Honestly, it is entirely possible that the school missed something, even if the evidence is right there in the test scores. My neighbor recently had someone look over her daughter's test scores from a year ago, and that person spotted something that the school had not (one of her language subtest scores was only in the second percentile, but she was getting no help for language in her IEP).

 

There were 6 of us going over the test scores in a meeting so the chance of missing something is unlikely. :/

 

If you pull out the copies of the test scores and post them in a thread over on the Learning Challenges board, someone may be able to suggest some areas where she could use some intervention. You can go back and erase the scores later to preserve privacy. The people who post on the LC are knowledgeable and willing to help.

 

That won't replace a neuropsych evaluation, but it will give you some other perspectives as you consider what to do.

 

It is very difficult to homeschool a child who is oppositional and unwilling (personal experience here). I think in your case I would make sure you have been getting appropriate help from the school. What kind of accommodations have they been providing? If the school thought her difficulties were great enough to have the township evaluate her, perhaps she should have received a 504 plan, even if she did not qualify for an IEP.

 

Therein lies the problem. This is a small school and its vision is one of ministry. There is no option for a 504 because those are for public schools. They are too small for such things and there is no help other than through the township.

 

My own children are in private school, and they have learning disabilities. I understand your desire to have her in a Christian environment. Does this school have an intervention team? Do they have a track record for successfully helping students with learning struggles? Sometimes the public school ends up being the better choice for children who struggle, because they have better resources and trained staff.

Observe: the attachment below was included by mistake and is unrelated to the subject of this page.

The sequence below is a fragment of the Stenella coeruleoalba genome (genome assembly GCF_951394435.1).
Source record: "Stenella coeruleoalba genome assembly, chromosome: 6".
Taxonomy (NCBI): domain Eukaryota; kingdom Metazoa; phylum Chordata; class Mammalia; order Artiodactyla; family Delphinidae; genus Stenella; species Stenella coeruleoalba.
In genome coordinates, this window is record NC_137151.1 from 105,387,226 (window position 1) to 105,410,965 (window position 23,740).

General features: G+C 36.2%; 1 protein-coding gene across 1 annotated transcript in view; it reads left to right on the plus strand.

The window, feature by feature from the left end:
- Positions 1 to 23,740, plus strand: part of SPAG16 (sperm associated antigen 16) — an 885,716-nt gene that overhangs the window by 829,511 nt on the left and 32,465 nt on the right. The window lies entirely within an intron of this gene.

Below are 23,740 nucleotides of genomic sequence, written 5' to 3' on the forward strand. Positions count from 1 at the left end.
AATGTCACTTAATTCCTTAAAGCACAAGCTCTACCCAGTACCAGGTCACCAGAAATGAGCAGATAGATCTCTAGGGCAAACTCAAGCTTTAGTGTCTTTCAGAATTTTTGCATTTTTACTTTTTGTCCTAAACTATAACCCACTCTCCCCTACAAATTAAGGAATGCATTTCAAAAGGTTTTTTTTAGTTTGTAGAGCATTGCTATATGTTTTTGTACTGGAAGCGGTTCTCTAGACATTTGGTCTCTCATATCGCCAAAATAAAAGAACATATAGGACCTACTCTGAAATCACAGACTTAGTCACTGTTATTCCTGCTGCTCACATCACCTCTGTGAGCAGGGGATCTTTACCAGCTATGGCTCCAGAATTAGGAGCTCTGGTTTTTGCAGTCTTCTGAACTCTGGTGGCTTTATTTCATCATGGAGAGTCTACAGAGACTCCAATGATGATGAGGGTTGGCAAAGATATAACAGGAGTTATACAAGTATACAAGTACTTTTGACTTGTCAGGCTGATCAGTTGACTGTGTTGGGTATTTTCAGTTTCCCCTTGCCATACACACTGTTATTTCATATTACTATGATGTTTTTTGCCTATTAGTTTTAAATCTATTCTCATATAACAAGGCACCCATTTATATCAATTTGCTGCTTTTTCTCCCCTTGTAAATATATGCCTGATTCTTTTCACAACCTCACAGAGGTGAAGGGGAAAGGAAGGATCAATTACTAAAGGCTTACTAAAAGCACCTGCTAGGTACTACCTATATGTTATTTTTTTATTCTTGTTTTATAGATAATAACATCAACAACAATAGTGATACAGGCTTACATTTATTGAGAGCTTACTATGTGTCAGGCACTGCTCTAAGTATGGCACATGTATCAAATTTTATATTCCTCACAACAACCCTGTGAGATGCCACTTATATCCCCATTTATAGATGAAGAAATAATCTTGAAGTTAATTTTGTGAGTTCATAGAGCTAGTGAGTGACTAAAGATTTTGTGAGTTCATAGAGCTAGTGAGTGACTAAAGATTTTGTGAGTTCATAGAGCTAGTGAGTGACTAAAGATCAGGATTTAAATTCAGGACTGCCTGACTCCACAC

Unfortunately, we live in a township that I would NEVER send my kids too. I drive 20 mins to take them to this school. The tuition isn't as much as most so that is why they are going there. We cannot afford anything else. I just feel that my options are limited.

 

I think it will help you to grow in your understanding of her needs and then look at all of the available options -- her current school, homeschooling, private tutoring, or public school -- to figure out which one will be best for her. I will be 100% honest and say that I'm not sure that homeschooling her would be the best option, unless you have a plan that will make it go better than it did before.

 

I think you are right. Having her evaluated and seeing if there are some real issues going on and address them. She has struggled so much academically at school that I am hoping once she is in a program that meets her needs that some of the pressure will lessen.  I thought of using a computer based program such as Switched on Schoolhouse. I like how there are videos and games along with an option to highlight and to have the text read to you if need be. I think this is a good choice at least for some subjects.

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Even if you haven't missed anything, putting her test results up on the Learning Challenges board could be helpful.  Many of us do homeschool children with learning issues.  I was initially concerned that if you went that route that you would need testing so that you had enough information to provide the right kind of schooling for her.  My own dd has learning challenges.  I've had to let go of some grade level expectations as I've learned to teach the student I have at the level she's at without undue pressure on her.  I would sit down with her (perhaps on a special Mother/ daughter date to Panera!) to assure her that if you did homeschool that you would work with her on finding a good fit for her.  My 14 year old dd needs a lot more hands on work and projects and less seat work in order to learn without frustration.  An older child would be very hard to homeschool without any cooperation, I think.